Mobility vs. Flexibility: Which is Better?

Mobility vs. Flexibility: Which is Better?

Mobility is not synonymous with flexibility. People use the terms flexibility and mobility interchangeable, but recently fitness professionals have made a push to separate the two concepts.

Most people know that stretching is good for you for multiple reasons, this is usually based on how they feel after stretching. The reason why you may stretch is to relieve stiffness or tightness. What most people don’t understand is there are multiple factors that may contribute to tightness. There are also many ways to address tightness. Generally enhancing your mobility and or flexibility will help you move properly without restriction or pain. Your probably wondering, whats the difference between mobility and flexibility? These two terms seem to be used interchangeably, yet actually have different meanings. Let’s distinguish the difference between the two.

What is Mobility?

Mobility is our ability to take our body through a range of motion, before being restricted, with control. Mobility is having strength within your flexibility.

Mobility is needed to perform everyday activities and it’s especially important when working out or participating in sports. Our ability to move without restriction or pain means that we can comfortably perform daily activities and strength train. If your body isn’t moving through its natural movement patterns, you’re at risk of injury. If you think about your shoulder joint, which is shaped like a ball-and-socket, it’s designed to move in all directions. If your shoulder can move like it should, the joint is healthy and mobile. If you have restricted movement in one direction or another, like you can’t raise your arm next to your ear, then you a lack shoulder mobility. This increase your risk of pain and injury, especially when loaded.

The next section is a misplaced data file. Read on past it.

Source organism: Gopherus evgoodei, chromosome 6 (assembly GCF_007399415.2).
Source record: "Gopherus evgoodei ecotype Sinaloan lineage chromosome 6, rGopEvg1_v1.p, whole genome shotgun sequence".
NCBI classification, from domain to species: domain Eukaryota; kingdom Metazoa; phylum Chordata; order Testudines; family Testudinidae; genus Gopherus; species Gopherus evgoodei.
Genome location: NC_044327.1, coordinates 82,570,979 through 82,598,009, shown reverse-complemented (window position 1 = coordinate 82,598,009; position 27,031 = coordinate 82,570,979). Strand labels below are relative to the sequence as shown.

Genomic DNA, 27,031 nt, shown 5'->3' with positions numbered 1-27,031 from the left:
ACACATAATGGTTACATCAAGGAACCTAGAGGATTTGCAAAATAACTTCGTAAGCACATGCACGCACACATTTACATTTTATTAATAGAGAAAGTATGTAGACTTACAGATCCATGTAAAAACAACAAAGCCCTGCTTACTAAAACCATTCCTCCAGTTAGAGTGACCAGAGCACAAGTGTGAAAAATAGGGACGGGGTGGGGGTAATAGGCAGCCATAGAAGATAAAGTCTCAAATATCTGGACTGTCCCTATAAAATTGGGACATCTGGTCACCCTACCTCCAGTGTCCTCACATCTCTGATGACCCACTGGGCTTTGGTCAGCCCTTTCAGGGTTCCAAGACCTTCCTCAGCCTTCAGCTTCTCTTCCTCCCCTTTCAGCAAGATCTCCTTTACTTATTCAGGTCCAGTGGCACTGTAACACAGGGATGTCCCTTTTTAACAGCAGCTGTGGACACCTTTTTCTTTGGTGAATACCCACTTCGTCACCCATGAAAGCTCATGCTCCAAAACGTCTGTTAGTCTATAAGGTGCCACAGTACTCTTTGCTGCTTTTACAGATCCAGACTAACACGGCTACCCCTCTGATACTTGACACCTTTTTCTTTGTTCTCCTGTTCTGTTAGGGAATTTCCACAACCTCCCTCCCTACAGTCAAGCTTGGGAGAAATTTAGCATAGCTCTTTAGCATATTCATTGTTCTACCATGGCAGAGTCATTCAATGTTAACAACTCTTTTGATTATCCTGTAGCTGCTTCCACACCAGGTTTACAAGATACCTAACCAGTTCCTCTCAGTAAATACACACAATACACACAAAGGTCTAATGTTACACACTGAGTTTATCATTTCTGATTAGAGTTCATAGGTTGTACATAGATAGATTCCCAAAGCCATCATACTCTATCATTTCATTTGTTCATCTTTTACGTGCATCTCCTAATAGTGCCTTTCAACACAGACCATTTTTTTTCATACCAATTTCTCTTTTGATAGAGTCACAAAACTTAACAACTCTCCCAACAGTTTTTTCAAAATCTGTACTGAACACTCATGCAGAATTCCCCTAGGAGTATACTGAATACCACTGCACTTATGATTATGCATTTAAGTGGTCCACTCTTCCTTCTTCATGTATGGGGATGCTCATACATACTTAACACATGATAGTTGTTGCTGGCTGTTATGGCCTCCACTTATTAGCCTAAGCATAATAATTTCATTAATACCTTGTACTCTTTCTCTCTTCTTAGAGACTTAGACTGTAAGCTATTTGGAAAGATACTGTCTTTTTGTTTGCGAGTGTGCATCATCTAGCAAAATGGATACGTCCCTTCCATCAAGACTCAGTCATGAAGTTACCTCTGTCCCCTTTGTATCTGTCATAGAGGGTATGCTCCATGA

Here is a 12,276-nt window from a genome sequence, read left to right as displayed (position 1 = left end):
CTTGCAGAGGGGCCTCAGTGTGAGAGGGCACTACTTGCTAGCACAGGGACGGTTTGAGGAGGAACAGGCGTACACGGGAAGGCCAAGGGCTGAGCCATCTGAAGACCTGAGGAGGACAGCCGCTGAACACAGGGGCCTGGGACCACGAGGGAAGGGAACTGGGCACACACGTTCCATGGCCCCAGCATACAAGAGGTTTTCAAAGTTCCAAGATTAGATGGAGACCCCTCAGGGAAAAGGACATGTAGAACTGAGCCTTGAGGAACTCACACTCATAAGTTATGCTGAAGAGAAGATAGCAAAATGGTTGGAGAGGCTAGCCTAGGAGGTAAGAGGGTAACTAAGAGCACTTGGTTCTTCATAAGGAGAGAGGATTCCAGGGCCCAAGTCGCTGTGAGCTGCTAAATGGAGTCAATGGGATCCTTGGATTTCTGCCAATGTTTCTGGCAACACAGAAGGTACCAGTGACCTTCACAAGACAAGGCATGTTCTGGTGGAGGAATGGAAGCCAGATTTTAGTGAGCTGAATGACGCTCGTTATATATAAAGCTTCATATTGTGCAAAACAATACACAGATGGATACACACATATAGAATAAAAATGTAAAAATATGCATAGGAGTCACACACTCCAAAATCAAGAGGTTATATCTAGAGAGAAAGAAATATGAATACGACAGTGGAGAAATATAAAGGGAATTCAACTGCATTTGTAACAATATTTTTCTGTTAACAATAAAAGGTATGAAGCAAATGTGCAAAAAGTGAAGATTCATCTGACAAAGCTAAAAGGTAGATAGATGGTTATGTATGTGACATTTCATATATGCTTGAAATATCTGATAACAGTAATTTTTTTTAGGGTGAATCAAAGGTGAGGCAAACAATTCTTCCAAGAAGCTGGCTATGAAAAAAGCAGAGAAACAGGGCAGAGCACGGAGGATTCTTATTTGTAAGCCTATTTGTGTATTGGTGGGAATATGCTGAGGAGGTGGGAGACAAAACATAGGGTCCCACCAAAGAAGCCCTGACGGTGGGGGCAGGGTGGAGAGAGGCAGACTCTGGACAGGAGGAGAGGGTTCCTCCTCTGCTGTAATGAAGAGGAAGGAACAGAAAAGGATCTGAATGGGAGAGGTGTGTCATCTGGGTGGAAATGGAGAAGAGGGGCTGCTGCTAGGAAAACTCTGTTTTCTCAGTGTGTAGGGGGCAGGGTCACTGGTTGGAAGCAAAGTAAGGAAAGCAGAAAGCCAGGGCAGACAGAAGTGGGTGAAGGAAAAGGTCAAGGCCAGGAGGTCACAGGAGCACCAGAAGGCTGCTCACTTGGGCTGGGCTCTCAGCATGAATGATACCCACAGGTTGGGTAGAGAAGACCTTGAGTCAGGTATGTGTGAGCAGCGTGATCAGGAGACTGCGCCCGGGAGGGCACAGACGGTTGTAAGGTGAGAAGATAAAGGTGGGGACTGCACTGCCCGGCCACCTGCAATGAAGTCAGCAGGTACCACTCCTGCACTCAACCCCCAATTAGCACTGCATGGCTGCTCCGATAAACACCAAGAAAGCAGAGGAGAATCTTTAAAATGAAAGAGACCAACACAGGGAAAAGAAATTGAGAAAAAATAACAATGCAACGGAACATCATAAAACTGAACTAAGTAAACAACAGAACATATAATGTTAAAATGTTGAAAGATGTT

What is Flexibility?

Flexibility refers to soft tissues (muscles and tendons) ability to temporality elongate. Our connective tissues are like finger traps; the amount of material doesn’t actually change, you can’t lengthen it, but you can contract it. Flexibility is passive. It’s your ability to move connective tissue with the help of a another person or tool, while their muscles passively allow the movement to happen. Flexibility means the soft tissues are stretchy and elastic.

Think of a rubber band. If you pull both ends, and it stretches like any good rubber band should, it’s flexible. If it doesn’t stretch, it’s inflexible. It’s the same thing with muscles, which actually have elastic components designed to help the muscle stretch.

Flexibility is important because when your body is restricted by inflexibility and you can’t move through your natural range of motion, pain can occur. Lack of flexibility can make all activities more difficult.

What’s the Difference?

The biggest difference between mobility and flexibility is that in order to move a joint through its range of motion with control (mobility), you need strength.Which is why mobility is a better indication of how well and efficiently we move. Flexibility is one part of mobility. But strength, coordination, and body awareness are also elements of mobility. Flexibility is a component of mobility, extreme flexibility usually isn’t necessary to perform most exercises or activities. That means that mobility can be limited by flexibility, but super-flexibility is not necessary for most people or strength athletes.